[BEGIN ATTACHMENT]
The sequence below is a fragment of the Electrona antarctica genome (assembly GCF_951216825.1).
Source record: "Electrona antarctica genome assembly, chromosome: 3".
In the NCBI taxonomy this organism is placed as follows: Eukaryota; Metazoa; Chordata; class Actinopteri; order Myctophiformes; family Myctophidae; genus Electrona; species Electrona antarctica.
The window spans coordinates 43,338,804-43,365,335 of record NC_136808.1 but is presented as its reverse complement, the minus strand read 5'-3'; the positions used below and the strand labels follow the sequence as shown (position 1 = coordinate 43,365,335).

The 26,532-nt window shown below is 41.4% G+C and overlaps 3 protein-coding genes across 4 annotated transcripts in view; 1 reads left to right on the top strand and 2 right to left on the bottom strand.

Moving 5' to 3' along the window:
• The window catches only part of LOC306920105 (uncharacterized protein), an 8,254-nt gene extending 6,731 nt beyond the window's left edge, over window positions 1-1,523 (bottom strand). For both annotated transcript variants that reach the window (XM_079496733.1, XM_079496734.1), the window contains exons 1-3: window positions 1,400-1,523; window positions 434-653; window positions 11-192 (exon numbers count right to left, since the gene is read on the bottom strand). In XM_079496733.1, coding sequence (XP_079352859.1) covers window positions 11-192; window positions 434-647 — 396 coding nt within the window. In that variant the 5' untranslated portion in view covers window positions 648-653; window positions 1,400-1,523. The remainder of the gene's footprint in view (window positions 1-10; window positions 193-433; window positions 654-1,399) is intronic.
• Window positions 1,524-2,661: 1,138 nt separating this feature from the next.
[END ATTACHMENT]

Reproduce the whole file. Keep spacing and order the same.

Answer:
The sequence below is a fragment of the Electrona antarctica genome (assembly GCF_951216825.1).
Source record: "Electrona antarctica genome assembly, chromosome: 3".
In the NCBI taxonomy this organism is placed as follows: Eukaryota; Metazoa; Chordata; class Actinopteri; order Myctophiformes; family Myctophidae; genus Electrona; species Electrona antarctica.
The window spans coordinates 43,338,804-43,365,335 of record NC_136808.1 but is presented as its reverse complement, the minus strand read 5'-3'; the positions used below and the strand labels follow the sequence as shown (position 1 = coordinate 43,365,335).

The 26,532-nt window shown below is 41.4% G+C and overlaps 3 protein-coding genes across 4 annotated transcripts in view; 1 reads left to right on the top strand and 2 right to left on the bottom strand.

Moving 5' to 3' along the window:
• The window catches only part of LOC306920105 (uncharacterized protein), an 8,254-nt gene extending 6,731 nt beyond the window's left edge, over window positions 1-1,523 (bottom strand). For both annotated transcript variants that reach the window (XM_079496733.1, XM_079496734.1), the window contains exons 1-3: window positions 1,400-1,523; window positions 434-653; window positions 11-192 (exon numbers count right to left, since the gene is read on the bottom strand). In XM_079496733.1, coding sequence (XP_079352859.1) covers window positions 11-192; window positions 434-647 — 396 coding nt within the window. In that variant the 5' untranslated portion in view covers window positions 648-653; window positions 1,400-1,523. The remainder of the gene's footprint in view (window positions 1-10; window positions 193-433; window positions 654-1,399) is intronic.
• Window positions 1,524-2,661: 1,138 nt separating this feature from the next.